Downloaded by UNIVERSITY OF NEW SOUTH WALES (UNSW) on October 26, 2017 | | DOI: 10.2514/6.1992-1953
30 ms receive period the (L-band) MPAs are gated off to
prevent amplifier noise from degrading the return link.
ground command, such that interference into the Radio
Astronomy stations can be minimized when a
GLOBALSTAR satellite is near a Radio Astronomy
Following filtering and preamplification, the Lband signals are routed through return pathway switches
to two L-to-C upconverters. The inbound path
switches, controlled by the timing and control
equipment, connect either beams one to four, two to
five, or three to six, to the upconverters in accordance
with the timing allocations. Signals from beams one,
two, and three are routed to one upconverter, and signals
from beams four, five, and six to the other.
Pavload of Svstem B
Figure 4 shows the payload of System B. In
System B, C-band is used for the feeder links, L-band
for user uplinks, and S-band for user downlinks. The
subsystem is comprised of transmit and receive C-band
antennas, a C-to-S-band forward repeater, a multibeam
antenna that operates at both S and L-band, and an Lband inbound repeater. The subsystem operation is
similar to that for System A, except that satellite time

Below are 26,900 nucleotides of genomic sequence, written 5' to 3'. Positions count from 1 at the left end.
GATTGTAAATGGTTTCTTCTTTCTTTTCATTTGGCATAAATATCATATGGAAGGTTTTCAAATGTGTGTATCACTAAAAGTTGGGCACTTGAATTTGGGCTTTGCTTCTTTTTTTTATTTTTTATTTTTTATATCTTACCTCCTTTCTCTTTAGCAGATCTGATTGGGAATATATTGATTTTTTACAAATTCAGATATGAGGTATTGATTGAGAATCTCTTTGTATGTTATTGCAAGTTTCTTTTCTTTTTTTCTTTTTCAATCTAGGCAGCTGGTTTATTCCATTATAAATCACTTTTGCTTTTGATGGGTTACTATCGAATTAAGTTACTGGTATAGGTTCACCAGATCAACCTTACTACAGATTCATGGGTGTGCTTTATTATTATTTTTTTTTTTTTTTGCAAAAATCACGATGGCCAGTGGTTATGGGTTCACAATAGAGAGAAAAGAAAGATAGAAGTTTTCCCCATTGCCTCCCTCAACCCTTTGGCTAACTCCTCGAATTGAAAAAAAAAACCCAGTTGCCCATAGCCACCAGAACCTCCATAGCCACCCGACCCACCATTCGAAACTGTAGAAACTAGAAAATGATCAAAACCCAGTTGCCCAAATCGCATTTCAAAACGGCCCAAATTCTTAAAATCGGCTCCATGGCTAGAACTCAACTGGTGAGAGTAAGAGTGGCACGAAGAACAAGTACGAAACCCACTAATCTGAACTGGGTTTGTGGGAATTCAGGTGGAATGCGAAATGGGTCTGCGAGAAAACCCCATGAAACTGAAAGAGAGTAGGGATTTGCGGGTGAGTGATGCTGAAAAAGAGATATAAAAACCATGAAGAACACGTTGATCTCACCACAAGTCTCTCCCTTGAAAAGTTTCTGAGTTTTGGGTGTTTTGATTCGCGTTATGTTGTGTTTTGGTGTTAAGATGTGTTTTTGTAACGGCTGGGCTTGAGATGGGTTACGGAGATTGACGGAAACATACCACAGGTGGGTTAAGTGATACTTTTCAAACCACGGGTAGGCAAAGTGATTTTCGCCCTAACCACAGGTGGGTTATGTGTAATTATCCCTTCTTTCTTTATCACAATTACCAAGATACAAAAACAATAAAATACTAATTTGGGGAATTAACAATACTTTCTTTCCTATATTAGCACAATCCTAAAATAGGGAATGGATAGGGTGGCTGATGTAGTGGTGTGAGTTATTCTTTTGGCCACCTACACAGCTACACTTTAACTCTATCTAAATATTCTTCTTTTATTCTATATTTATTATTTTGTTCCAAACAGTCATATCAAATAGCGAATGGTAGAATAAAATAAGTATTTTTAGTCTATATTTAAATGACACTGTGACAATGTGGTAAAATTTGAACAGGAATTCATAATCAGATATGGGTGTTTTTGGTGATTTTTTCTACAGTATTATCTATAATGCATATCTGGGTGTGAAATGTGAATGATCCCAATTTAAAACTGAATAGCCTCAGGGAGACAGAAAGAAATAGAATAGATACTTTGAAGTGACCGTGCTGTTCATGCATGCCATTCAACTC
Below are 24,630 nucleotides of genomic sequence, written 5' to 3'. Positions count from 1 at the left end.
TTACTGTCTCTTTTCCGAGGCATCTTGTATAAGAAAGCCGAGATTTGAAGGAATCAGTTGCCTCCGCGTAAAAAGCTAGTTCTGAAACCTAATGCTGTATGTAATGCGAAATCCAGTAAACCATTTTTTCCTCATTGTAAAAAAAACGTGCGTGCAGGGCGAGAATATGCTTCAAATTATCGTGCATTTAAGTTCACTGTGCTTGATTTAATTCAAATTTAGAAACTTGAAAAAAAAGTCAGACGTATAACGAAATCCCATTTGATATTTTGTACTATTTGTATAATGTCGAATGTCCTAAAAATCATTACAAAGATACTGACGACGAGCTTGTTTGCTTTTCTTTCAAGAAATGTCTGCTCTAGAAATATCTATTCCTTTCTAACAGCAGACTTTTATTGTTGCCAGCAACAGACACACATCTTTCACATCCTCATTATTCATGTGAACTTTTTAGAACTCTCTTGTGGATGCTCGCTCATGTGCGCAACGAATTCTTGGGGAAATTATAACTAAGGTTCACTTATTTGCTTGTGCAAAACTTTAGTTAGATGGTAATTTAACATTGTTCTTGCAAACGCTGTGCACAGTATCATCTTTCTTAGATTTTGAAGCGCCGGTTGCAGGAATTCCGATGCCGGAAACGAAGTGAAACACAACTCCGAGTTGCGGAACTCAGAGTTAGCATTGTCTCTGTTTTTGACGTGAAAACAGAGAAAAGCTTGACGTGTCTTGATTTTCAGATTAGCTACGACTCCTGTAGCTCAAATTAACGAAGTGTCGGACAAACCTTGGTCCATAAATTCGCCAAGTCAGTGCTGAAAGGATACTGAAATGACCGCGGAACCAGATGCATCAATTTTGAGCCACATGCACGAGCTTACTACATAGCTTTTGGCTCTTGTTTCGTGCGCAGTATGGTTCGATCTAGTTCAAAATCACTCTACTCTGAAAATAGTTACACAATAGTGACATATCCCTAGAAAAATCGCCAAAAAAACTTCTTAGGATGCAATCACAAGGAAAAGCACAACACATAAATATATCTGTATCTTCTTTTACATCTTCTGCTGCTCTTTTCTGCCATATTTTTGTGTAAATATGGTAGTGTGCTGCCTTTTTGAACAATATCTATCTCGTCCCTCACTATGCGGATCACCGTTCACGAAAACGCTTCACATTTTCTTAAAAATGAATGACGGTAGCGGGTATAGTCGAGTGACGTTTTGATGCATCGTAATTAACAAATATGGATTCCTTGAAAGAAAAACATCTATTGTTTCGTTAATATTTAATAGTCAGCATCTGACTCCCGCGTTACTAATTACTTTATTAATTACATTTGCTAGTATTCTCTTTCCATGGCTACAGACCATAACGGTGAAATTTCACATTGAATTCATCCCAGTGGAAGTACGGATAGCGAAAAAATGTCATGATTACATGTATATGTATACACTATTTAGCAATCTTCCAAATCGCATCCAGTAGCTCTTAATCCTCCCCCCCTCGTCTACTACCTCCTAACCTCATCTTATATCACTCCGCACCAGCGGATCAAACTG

domain duplex switching and beam hopping are not
The unconverted C-band outputs are then amplified,
filtered and transmitted by the C-band transmit antenna.
Both outputs are transmitted on the same frequency
using orthogonal circular polarization.
Timing and Control Unit.
All timing and control required for beam hopping
and TDD operation are derived from an ultra stable
oscillator. Timing can be adjusted by ground command.
SDecial Attention to Radio Astronomv.
In the payload of System A, a bank of Band
Rejection Filters (BRF) are placed at the output of the
L-band MPA. These filters can be switched in by
In System B, time domain duplexing is not
necessary because the users' uplink and downlink use
different frequencies. Six L-band and S-band beams are
used, with coverage similar to that of System A. Six
times frequency re-use is achieved at S-band and C-Band.
All six L-band beams for the user uplinks are
continuously illuminated. All six S-Band beams for the
user downlinks are continuously illuminated. The
I t
block diagram for this configuration is shown in Figure
5. Frequency reuse is achieved at C-Band through the
use of orthogonal polarization.
C-band Antennas.
Downloaded by UNIVERSITY OF NEW SOUTH WALES (UNSW) on October 26, 2017 | | DOI: 10.2514/6.1992-1953
Separate C-band antenllas are used for transmission